A variety of meditation-based programs have been developed in recent years to reduce stress and medical symptoms and to promote wellness.
One lingering question is to what extent these programs are similar or different.
In a study published in Psychosomatic Medicine, Massachusetts General Hospital (MGH) researchers and members of the two leading mind-body stress reduction programs, reports the different effects two common mind-body practices have in the brain.
There are two widely used meditation-based stress reduction courses.
One is based on the relaxation response, which focuses on eliciting a physiologic state of deep rest, the opposite of the “fight or flight” stress response.
The other is Mindfulness-Based Stress Reduction, which emphasizes a particular, non-judgmental attitude termed “mindfulness” as key to stress reduction.
Although both interventions are based on meditation, the scientific philosophies and meditative traditions upon which each is founded are different, and these differences are reflected in the instructions and exercises taught to patients.
“If the hypotheses proposed by the programs’ creators are in fact correct, they imply that these programs promote wellness through different mechanisms of action,” says Sara Lazar, Ph.D., senior author of the current report.
“Such a finding would suggest that these programs could potentially have different effects on disease.”
To investigate that possibility, healthy adults with high levels of stress were randomized to two 8-week programs—18 completed the relaxation response program, and 16 completed the mindfulness program.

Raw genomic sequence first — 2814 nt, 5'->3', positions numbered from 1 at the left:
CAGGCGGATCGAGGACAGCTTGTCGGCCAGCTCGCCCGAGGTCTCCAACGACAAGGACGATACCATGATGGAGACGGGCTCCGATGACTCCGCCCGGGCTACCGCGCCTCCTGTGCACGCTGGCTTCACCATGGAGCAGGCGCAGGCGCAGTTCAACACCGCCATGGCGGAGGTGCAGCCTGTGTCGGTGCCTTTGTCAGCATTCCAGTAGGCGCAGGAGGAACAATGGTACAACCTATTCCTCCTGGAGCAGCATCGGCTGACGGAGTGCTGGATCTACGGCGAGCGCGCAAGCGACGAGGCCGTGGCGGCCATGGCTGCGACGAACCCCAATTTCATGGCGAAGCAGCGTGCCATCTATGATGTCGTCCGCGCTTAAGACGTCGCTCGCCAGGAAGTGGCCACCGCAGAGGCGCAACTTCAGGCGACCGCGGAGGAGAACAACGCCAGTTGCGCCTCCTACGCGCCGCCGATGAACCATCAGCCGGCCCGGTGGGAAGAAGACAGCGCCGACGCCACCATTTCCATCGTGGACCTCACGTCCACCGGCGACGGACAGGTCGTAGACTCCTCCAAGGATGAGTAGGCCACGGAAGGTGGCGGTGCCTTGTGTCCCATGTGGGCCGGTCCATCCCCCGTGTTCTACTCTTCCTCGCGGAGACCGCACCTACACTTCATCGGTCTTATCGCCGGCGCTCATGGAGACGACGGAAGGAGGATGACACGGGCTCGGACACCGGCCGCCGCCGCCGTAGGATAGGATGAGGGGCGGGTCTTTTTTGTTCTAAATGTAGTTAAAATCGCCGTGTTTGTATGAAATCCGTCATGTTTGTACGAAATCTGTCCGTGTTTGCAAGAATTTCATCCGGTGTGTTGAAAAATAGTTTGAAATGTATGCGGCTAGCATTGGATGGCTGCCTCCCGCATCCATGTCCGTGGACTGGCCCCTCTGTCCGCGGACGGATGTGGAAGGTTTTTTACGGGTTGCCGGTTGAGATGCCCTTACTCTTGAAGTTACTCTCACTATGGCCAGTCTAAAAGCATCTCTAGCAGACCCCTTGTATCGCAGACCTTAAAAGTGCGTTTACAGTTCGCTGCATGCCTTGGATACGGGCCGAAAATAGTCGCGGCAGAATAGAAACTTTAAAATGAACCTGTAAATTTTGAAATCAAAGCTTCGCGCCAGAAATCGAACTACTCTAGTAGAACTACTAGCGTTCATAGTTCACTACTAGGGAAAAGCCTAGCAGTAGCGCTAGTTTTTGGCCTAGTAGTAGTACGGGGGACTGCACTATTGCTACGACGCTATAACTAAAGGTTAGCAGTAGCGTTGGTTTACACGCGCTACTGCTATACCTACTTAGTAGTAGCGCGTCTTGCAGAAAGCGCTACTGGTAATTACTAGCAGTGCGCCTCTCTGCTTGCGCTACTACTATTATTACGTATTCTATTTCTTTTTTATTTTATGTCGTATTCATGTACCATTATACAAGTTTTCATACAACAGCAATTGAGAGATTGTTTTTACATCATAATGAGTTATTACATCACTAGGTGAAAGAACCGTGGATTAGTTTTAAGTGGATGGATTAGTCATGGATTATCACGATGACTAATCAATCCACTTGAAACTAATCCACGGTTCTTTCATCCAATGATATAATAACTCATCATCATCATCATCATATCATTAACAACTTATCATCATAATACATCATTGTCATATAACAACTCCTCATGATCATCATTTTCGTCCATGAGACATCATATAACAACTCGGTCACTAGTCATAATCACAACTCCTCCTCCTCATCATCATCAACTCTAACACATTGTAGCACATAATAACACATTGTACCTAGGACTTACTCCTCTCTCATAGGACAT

Both programs successfully decreased stress and increased mindfulness in participants.
However, the mindfulness program resulted in further improvements in measures such as self-compassion and rumination, clearly indicating that the programs are not the same, Lazar says.
To further understand the similarities and differences between the programs, the team measured brain activity during a meditation technique common to both programs—a body scan, in which attention is moved sequentially throughout the body to develop bodily awareness.
While the relaxation response program instructs participants to deliberately relax each body area as they become aware of it, the mindfulness program just emphasizes mindful awareness and acceptance “without any attempt to change anything.”
Lead author Gunes Sevinc, Ph.D. says, “By directly comparing the body-scan meditations, which differed only in cognitive strategy, we were able to identify the brain regions that are involved in mediating the common and differential strategies employed by each intervention.”
The results showed that the strength of neural interaction between brain regions associated with present-moment awareness and bodily attention increased during both types of body-scan meditation.
But each program also showed unique patterns of brain activity in line with the different theoretical orientation of each program.
The relaxation response body scan strengthened coupling between neural regions commonly associated with deliberate control, including inferior frontal gyrus and supplementary motor areas.
Conversely, the mindfulness body scan strengthened coupling between neural regions associated with sensory awareness and perception, including the insula and the pregenual anterior cingulate.
“These findings indicate that the programs are working through different neural mechanisms,” says Sevinc.
”The relaxation response program is working more through deliberate control mechanisms, while the mindfulness program is working more through sensory awareness mechanisms.
It is somewhat analogous to weight training vs. aerobic exercise—both are beneficial, but each has its unique mechanism and contribution.”
Lazar notes that future studies will be needed to determine whether these neural and psychological differences impact specific diseases in unique ways.
News source: Massachusetts General Hospital. The content is edited for length and style purposes.
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